4. Bioflocculation of grey water for improved energy recovery within decentralized sanitation concepts.

    Science.gov (United States)

    Hernández Leal, L; Temmink, H; Zeeman, G; Buisman, C J N

    2010-12-01

    Bioflocculation of grey water was tested with a lab-scale membrane bioreactor in order to concentrate the COD. Three concentration factors were tested based on the ratio of sludge retention time (SRT) and hydraulic retention time (HRT): 3, 8 and 12. COD concentration factor was up to 7.1, achieving a final concentration of 7.2 g COD L(-1). Large fractions of suspended COD were recovered in the concentrate (57%, 81% and 82% at SRT/HRT ratios of 3, 8 and 12, respectively) indicating a strong bioflocculation of grey water. A maximum of 11% of COD mineralization of grey water was measured at the longest SRT tested (1 d). The integration of bioflocculation of grey water in decentralized sanitation concepts may increase the overall production of methane by 73%, based on the biogas produced by black water only. Therefore, bioflocculation is a promising grey water pre-treatment step for energy recovery within decentralized sanitation concepts. 2010 Elsevier Ltd. All rights reserved.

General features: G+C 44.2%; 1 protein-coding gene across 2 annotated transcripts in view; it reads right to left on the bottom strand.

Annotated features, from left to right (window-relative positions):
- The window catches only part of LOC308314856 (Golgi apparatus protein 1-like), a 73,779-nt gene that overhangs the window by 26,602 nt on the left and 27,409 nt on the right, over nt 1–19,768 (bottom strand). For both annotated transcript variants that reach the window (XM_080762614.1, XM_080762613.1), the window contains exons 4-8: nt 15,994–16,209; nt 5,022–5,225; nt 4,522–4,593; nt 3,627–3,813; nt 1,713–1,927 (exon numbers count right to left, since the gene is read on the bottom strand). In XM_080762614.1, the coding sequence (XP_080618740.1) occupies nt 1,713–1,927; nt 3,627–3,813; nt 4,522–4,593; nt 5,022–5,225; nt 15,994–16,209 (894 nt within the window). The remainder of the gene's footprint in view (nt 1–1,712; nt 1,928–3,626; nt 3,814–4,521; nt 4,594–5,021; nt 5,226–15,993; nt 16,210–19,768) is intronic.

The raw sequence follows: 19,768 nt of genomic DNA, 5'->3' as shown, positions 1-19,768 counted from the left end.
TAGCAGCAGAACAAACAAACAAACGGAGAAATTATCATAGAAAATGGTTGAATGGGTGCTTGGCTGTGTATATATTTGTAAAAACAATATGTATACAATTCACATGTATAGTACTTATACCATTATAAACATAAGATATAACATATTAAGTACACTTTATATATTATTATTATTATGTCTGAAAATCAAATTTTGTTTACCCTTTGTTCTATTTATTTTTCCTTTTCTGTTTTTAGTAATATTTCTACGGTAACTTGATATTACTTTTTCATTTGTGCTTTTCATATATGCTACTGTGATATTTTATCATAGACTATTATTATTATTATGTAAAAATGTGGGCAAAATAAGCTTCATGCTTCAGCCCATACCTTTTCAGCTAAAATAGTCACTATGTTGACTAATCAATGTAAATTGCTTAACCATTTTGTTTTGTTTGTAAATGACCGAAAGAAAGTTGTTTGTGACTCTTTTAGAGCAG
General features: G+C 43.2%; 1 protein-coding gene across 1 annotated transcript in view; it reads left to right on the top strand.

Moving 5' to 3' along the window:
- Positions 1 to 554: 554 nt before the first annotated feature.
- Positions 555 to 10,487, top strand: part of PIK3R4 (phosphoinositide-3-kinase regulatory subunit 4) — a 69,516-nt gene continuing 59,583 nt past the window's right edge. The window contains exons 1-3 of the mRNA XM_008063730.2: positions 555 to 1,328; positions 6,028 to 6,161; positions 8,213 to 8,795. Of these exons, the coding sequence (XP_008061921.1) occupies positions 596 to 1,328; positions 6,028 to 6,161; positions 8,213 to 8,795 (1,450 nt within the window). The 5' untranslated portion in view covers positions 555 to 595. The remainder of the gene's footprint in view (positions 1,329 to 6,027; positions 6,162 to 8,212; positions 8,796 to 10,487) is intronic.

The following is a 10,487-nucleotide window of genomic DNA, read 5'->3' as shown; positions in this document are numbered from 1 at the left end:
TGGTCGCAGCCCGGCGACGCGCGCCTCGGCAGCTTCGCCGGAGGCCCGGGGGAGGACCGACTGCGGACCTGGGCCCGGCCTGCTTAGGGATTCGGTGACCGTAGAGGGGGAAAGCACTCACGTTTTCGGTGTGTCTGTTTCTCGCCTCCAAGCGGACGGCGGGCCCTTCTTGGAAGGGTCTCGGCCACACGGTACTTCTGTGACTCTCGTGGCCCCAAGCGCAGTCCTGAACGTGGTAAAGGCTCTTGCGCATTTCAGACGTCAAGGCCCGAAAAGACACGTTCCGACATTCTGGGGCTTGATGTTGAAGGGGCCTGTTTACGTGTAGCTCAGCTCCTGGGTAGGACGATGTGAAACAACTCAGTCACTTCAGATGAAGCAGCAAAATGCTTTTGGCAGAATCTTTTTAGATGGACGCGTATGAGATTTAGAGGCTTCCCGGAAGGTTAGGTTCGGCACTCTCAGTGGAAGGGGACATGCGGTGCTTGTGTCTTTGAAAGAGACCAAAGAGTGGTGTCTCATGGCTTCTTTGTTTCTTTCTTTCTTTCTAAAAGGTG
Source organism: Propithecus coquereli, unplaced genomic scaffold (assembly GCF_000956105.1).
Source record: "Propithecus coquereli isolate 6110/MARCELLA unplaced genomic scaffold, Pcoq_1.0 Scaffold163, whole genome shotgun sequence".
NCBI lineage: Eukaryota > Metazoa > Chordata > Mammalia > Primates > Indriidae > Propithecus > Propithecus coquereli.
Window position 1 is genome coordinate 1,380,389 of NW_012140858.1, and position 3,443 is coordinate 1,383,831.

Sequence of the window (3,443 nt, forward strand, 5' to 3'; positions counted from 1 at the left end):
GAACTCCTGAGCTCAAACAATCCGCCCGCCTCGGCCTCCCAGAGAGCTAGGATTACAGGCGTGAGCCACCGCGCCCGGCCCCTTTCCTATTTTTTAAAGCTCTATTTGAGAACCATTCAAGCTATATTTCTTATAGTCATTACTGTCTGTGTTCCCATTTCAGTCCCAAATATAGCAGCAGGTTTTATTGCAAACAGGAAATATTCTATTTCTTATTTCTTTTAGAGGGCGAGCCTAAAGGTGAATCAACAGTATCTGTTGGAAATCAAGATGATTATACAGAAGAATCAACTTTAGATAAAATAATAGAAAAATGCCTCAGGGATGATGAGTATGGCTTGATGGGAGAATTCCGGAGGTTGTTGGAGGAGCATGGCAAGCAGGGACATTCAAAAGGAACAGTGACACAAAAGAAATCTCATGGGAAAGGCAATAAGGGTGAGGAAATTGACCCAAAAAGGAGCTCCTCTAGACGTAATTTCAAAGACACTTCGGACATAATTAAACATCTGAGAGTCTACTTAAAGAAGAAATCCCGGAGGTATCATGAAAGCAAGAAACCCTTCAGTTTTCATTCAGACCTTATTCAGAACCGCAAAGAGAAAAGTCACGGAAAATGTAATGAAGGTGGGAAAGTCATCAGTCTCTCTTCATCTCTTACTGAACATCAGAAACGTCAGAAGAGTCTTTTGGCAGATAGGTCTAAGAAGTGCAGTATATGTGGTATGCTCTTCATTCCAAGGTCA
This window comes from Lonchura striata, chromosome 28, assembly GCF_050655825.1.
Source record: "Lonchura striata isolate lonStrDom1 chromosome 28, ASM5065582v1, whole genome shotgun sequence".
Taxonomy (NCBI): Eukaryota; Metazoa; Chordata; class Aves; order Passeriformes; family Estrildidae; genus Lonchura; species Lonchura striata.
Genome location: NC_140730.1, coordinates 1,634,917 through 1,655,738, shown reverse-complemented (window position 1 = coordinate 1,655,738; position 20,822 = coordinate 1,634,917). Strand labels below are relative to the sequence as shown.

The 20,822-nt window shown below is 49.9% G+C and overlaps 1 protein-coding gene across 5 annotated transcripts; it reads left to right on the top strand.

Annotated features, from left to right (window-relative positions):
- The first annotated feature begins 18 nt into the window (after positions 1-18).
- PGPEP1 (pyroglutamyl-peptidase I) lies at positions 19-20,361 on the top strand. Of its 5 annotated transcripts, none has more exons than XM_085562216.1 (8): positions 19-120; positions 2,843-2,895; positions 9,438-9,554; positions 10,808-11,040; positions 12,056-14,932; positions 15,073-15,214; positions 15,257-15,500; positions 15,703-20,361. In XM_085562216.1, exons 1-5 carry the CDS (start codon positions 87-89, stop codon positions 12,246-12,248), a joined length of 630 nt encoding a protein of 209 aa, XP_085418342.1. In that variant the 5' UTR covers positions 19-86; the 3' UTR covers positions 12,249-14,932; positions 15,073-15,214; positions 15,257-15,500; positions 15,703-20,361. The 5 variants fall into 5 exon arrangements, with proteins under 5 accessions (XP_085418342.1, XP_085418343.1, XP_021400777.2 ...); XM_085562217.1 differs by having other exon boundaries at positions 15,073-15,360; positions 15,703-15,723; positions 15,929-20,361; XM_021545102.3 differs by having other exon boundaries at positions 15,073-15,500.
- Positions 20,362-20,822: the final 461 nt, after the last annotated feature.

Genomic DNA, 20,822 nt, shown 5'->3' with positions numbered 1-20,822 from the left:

5. Potential Osteoporosis Recovery by Deep Sea Water through Bone Regeneration in SAMP8 Mice

    Directory of Open Access Journals (Sweden)

    Hen-Yu Liu

    2013-01-01